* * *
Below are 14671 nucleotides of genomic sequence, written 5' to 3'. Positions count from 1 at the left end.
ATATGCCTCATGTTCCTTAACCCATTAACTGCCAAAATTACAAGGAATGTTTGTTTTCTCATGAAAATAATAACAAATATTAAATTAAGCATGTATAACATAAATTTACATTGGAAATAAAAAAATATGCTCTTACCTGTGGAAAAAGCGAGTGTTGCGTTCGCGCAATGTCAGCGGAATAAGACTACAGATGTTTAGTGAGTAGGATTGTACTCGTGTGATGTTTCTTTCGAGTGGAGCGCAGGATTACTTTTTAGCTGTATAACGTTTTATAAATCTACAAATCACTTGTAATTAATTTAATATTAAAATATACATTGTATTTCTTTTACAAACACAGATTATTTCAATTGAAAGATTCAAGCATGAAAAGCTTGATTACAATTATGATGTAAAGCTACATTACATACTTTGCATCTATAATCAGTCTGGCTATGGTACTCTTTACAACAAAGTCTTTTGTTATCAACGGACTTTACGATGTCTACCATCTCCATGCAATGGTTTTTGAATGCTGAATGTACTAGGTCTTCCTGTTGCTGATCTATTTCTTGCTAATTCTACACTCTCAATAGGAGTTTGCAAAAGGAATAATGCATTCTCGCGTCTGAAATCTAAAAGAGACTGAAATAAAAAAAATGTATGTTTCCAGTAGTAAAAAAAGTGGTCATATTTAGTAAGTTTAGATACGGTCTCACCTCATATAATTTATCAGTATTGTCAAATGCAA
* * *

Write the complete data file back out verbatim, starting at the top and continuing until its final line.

Below are 14671 nucleotides of genomic sequence, written 5' to 3'. Positions count from 1 at the left end.
ATATGCCTCATGTTCCTTAACCCATTAACTGCCAAAATTACAAGGAATGTTTGTTTTCTCATGAAAATAATAACAAATATTAAATTAAGCATGTATAACATAAATTTACATTGGAAATAAAAAAATATGCTCTTACCTGTGGAAAAAGCGAGTGTTGCGTTCGCGCAATGTCAGCGGAATAAGACTACAGATGTTTAGTGAGTAGGATTGTACTCGTGTGATGTTTCTTTCGAGTGGAGCGCAGGATTACTTTTTAGCTGTATAACGTTTTATAAATCTACAAATCACTTGTAATTAATTTAATATTAAAATATACATTGTATTTCTTTTACAAACACAGATTATTTCAATTGAAAGATTCAAGCATGAAAAGCTTGATTACAATTATGATGTAAAGCTACATTACATACTTTGCATCTATAATCAGTCTGGCTATGGTACTCTTTACAACAAAGTCTTTTGTTATCAACGGACTTTACGATGTCTACCATCTCCATGCAATGGTTTTTGAATGCTGAATGTACTAGGTCTTCCTGTTGCTGATCTATTTCTTGCTAATTCTACACTCTCAATAGGAGTTTGCAAAAGGAATAATGCATTCTCGCGTCTGAAATCTAAAAGAGACTGAAATAAAAAAAATGTATGTTTCCAGTAGTAAAAAAAGTGGTCATATTTAGTAAGTTTAGATACGGTCTCACCTCATATAATTTATCAGTATTGTCAAATGCAA